As linguists have become aware of more and more languages, many with sounds never heard in English, they have tried to create a comprehensive set of symbols to correspond to features of sound - vowels, consonants, clicks and glottalic sounds and non-segmental or suprasegmental features, such as stress and tone. Among many schemes used by linguists one has perhaps more authority than most, as it is the product of the International Phonetic Association (IPA). In the table below, you will see the phonetic characters that correspond to the phonemes used in normal spoken English. To give examples is problematic, as no two speakers will produce the same sound. In the case of the vowels and a few consonants, the examples will not match the sounds produced by all speakers - they reflect the variety of accent known as Received Pronunciation or RP. Note that RP is not specific to any region, but uses more of the sounds found in the south and midlands than in the north. It is a socially prestigious accent, favoured in greater or less degree by broadcasters, civil servants, barristers and people who record speaking clock messages. It is not fixed and has changed measurably in the last 50 years. But to give one example, the sound represented by θ is not common to all UK native speakers. In many parts of London and the south-east of England the sound represented by f will be substituted. So, in an advertisement, the mother-in-law of Vinnie Jones (former soccer player for Wimbledon and Wales; now an actor) says: “I fought 'e was a big fug” (/aɪ fɔət i: wɒz ə bɪg fug/).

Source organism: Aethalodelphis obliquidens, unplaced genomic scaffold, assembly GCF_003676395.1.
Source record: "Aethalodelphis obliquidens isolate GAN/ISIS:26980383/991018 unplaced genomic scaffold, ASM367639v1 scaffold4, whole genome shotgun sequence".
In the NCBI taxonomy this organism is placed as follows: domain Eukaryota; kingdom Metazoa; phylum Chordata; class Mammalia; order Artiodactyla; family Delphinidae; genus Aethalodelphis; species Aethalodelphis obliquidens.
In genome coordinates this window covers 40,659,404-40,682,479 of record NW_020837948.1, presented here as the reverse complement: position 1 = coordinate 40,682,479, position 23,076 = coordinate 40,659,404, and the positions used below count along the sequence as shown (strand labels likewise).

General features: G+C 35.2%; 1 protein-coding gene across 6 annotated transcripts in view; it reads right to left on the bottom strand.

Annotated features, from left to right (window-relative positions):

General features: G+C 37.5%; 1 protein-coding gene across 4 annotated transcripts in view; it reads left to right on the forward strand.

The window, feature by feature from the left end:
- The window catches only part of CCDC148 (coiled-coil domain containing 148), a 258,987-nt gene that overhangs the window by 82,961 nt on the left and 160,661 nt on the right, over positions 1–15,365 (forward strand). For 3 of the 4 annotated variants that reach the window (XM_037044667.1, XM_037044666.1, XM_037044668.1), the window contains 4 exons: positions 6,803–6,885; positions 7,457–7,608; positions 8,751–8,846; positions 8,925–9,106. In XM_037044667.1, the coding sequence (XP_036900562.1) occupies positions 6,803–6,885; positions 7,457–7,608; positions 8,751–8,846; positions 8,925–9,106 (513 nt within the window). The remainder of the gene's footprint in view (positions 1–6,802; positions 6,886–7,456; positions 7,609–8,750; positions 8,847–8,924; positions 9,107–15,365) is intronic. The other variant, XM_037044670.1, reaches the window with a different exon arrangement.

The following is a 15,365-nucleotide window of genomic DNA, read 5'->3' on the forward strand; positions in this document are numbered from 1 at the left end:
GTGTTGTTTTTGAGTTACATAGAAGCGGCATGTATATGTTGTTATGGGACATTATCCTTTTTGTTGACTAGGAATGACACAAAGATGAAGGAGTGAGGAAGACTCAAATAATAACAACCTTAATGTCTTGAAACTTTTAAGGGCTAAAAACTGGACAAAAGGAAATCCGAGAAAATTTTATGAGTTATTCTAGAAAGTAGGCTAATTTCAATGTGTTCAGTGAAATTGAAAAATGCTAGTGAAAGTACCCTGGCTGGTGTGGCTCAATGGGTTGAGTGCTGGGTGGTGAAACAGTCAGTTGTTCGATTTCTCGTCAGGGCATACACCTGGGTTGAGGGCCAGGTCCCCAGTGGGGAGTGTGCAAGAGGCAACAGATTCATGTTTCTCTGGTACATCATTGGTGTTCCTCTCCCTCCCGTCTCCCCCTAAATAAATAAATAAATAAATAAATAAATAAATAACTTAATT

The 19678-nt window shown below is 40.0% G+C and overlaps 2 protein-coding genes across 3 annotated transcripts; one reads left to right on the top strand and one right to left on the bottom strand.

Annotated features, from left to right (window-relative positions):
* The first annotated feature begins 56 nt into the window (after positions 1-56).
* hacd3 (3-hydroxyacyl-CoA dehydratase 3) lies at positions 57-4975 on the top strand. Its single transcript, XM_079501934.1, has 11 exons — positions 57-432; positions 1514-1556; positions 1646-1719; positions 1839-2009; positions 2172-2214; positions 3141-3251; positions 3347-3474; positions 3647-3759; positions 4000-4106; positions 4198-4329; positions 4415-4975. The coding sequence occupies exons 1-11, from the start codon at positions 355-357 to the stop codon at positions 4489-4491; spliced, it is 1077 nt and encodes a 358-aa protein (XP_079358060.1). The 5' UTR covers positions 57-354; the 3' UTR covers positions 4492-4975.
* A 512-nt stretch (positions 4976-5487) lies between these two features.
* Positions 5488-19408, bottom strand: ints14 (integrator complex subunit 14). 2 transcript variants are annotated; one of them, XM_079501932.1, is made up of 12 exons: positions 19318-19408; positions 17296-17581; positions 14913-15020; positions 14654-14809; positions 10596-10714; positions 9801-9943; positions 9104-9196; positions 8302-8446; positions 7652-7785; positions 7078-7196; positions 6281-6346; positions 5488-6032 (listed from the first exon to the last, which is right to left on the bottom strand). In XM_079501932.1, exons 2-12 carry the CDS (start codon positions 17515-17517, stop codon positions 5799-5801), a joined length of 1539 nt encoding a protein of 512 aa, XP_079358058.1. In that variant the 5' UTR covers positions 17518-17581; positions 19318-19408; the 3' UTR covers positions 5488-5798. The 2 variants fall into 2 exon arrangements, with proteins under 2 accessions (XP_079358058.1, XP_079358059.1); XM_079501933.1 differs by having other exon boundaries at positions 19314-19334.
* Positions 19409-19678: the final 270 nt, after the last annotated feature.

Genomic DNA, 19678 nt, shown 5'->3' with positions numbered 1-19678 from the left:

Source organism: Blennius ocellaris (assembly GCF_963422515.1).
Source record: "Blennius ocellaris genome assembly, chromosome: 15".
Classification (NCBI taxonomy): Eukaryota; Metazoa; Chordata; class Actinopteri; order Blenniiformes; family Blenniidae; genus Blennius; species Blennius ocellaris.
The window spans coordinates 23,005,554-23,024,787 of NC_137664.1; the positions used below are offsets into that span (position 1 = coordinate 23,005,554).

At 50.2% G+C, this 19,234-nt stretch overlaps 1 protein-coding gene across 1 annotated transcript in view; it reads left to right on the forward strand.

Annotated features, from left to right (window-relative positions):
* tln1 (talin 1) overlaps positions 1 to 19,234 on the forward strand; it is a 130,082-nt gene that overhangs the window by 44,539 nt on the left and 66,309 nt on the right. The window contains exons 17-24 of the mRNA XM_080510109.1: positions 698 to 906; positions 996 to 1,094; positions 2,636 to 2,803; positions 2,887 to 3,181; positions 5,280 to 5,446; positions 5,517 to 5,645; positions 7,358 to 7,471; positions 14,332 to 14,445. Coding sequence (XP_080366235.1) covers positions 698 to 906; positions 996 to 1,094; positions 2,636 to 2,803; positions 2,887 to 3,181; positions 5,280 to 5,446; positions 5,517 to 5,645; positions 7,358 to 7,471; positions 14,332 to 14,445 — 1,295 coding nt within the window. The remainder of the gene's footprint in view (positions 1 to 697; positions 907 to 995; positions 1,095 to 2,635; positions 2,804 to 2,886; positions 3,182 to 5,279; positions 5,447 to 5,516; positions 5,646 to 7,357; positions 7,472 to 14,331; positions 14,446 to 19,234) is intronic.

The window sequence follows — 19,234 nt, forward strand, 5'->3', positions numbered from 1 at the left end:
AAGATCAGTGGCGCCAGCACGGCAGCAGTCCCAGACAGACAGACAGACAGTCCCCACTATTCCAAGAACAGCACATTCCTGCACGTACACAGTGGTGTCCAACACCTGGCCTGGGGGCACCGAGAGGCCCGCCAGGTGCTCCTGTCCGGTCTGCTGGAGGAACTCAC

You may also wonder what has happened to the letter x. This is used in English to represent two consonant sounds, those of k and s or of k and z. In phonetic transcription these symbols will be used.

“Consonant” and “vowel” each have two related but distinct meanings in English. In writing of phonology, you need to make the distinction clear. When you were younger you may have learned that b,c,d,f and so on are consonants while a,e,i,o,u are vowels - and you may have wondered about y. In this case consonants and vowels denote the letters that commonly represent the relevant sounds. Phonologists are interested in vowel and consonant sounds and the phonetic symbols that represent these (including vowel and consonant letters). It may be wise for you to use the words consonant and vowel (alone) to denote the sounds. But it is better to use an unambiguous phrase - and write or speak about consonant or vowel sounds, consonant or vowel letters and consonant or vowel symbols. In most words these sounds can be identified, but there are some cases where we move from one vowel to another to create an effect that is like neither - and these are diphthongs. We also have some triphthongs - where three vowel sounds come in succession in words such as “fire”, “power” and “sure”. (But this depends on the speaker - many of us alter the sounds so that we say “our” as if it were “are”.) For convenience you may prefer the term vowel glides - and say that “fine” and “boy” contain two-vowel glides while “fire” contains a three-vowel glide.